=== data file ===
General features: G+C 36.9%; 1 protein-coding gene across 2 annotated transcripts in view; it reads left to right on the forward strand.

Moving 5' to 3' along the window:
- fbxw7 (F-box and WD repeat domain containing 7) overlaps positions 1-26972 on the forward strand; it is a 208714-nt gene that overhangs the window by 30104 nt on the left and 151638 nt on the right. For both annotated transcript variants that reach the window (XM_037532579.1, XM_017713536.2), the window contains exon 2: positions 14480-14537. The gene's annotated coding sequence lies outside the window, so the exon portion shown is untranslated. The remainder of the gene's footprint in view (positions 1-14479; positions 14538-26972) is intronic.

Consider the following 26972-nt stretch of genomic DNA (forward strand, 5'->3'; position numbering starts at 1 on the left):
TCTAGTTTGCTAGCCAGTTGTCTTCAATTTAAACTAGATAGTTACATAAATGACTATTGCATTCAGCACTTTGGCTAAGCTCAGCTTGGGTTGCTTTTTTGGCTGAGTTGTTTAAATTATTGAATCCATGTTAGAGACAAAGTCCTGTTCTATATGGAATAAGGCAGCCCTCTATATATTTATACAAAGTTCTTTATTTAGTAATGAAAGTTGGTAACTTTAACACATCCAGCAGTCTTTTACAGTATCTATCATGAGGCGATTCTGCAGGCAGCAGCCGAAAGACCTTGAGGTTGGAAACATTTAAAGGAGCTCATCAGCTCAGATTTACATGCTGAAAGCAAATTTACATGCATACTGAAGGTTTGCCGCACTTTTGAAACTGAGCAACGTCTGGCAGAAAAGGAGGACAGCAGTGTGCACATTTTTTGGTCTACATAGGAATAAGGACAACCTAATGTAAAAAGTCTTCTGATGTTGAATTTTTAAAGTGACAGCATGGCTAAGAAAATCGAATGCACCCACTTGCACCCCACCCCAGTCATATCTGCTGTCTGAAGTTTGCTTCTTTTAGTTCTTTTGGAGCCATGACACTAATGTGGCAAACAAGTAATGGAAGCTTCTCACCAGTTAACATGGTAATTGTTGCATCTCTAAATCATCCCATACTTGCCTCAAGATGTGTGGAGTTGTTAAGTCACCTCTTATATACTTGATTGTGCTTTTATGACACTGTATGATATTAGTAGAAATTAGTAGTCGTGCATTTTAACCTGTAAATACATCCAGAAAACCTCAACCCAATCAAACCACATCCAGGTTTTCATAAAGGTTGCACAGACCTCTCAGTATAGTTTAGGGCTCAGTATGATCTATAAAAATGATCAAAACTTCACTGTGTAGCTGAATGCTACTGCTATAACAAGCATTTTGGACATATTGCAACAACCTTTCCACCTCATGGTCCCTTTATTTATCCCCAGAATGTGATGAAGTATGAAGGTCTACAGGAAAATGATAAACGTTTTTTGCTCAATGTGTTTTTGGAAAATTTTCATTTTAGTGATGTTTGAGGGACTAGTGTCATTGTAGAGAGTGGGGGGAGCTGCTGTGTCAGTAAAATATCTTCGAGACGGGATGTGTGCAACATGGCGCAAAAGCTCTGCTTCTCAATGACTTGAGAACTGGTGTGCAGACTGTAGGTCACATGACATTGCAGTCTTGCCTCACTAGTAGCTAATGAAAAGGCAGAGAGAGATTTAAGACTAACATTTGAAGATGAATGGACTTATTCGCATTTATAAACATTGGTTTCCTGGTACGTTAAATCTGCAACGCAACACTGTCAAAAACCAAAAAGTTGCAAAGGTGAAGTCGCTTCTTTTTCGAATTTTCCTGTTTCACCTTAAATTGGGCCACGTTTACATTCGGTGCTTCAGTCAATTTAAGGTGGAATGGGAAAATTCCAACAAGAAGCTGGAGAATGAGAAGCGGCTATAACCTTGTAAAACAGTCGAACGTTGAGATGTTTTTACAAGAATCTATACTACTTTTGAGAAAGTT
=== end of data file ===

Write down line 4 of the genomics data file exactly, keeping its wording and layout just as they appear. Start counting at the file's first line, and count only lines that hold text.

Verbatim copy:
Consider the following 26972-nt stretch of genomic DNA (forward strand, 5'->3'; position numbering starts at 1 on the left):